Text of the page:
I must admit that I didn’t think I would enjoy the Computrainer workouts. Me and my bike strapped to a trainer without moving, BORING! Then I opened up the program, chose a course and on the screen I had a virtual road ride around Atlanta. I also had data showing watts, speed, rpm, pretty cool stuff.
Before I go any further with this, let me back up. For the past 9-10 years, I have ridden my road bike a handful of times. The only time I gave it much attention was to duck under the seat so I didn’t hit my head on it as I was walking into the garage. My mountain bike, not much better. We would take our mountain bikes with us on vacation to the mountains of New Hampshire and ride a bike path with the kids once a year.
I loved riding my bike. I never “gave up riding.” My priorities changed as I became a father for the first and then second time. Time was short. Now that my kids are older, I can get back on the bike a little bit more.
One afternoon as I was setting up my bike on the Computrainer, Mike Smith, said he wanted to do a power test on me. I was game. Bring it on. After a 10 minute warm-up, he proceeded to have me ramp up my gears and told me to push it out for 10 minutes trying to give everything I have to the end. My heart rate was at 180 for the last 5 minutes and I was pretty tired. I ended up with a max wattage of 167. Not bad for a guy who hadn’t been riding for the past 9-10 years, I guess.
Armed with this knowledge and determined to increase my wattage, I have been riding the Computrainer for the past few weeks and have been feeling good. The courses are actually fun. Knowing my watts, I determine where my watts should be for each workout. The few times I have been able to get into a class, the instructor has told me what my watts and rpm should be. I find myself staring at three numbers constantly: watts, rpm, hear rate, watts, rpm, heart rate.
These three numbers tell me if I need to shift, back off, or push harder. I become so focused on these numbers that the course I am doing almost doesn’t matter. It becomes an addiction; what are my watts?, what is my heart rate in relation to the watts?, should I shift to make it easier or push through?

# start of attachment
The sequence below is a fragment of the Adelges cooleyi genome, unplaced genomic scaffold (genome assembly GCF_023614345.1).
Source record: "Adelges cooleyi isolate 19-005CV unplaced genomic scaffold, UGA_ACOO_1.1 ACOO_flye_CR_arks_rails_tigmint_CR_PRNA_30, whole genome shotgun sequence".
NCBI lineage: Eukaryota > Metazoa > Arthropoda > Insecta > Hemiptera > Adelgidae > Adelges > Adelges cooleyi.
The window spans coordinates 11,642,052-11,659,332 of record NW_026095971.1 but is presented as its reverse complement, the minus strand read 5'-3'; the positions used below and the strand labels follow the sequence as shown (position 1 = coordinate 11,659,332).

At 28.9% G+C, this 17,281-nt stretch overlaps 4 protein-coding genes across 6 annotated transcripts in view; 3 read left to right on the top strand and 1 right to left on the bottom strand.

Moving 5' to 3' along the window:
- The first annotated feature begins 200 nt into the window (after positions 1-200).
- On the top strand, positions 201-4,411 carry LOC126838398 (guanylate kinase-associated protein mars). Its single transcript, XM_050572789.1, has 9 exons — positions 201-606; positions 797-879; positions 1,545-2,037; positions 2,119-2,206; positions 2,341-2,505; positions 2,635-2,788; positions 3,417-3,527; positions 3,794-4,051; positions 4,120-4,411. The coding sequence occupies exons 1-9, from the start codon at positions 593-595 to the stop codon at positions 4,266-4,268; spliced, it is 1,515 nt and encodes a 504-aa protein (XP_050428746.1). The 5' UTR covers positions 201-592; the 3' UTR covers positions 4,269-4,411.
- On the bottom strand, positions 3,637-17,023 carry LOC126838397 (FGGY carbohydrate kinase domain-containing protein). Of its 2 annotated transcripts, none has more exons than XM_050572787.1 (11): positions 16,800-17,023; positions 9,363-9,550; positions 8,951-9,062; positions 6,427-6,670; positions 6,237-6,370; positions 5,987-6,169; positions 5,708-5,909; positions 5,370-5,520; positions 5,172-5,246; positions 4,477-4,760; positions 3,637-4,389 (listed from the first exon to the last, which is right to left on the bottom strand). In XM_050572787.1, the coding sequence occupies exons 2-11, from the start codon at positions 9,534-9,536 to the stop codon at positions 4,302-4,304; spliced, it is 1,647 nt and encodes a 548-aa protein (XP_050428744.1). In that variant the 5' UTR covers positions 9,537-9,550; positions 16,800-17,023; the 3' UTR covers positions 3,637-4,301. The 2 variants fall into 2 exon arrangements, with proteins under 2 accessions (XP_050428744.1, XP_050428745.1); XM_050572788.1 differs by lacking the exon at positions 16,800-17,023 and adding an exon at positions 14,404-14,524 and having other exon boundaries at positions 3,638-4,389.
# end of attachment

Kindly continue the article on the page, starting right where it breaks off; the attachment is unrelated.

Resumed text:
Yesterday I decided to try a course that does some hill repeats. The desert theme was chosen as my riding backdrop with a 3 mile warm-up and then 6 half mile hill climbs with recovery in between and then around a 4 mile flat to the finish for a total of just over 15 miles. Each hill was steeper than the last and I found myself grinding up the hills pushing my legs, watts, and heart rate as I went. After the last hill, I recovered for a little bit and then decided to push the last 4 miles as a tempo ride. I wanted to keep my watts between 165-170, if not higher, but my legs were burning!
At the end of the course, my legs were tired, I was breathing pretty hard but I felt good as I had accomplished my goal.
Once the computer saved my results, I uploaded the results into my TrainingPeaks account and received an email from them saying my lactate threshold HR improved. It had increased by 2 beats in the few weeks since I started training. I don’t know if that is good or not, but it is progress and I was thrilled with that.
I can’t wait to ride my bike on the road again and put my new found bike fitness to the test, but I will continue riding the Computrainer as well. It is pretty fun after all..
post written by Dave Radin, CSCS. Dave is a personal trainer at Precision Fitness and a former mountain bike race in the mid 90’s. Once he moved to Charlotte he started road riding a lot more, except the past 9. He just started riding sporadically over the summer of 2014 and looks forward to writing about his experience on the computrainer in the upcoming months.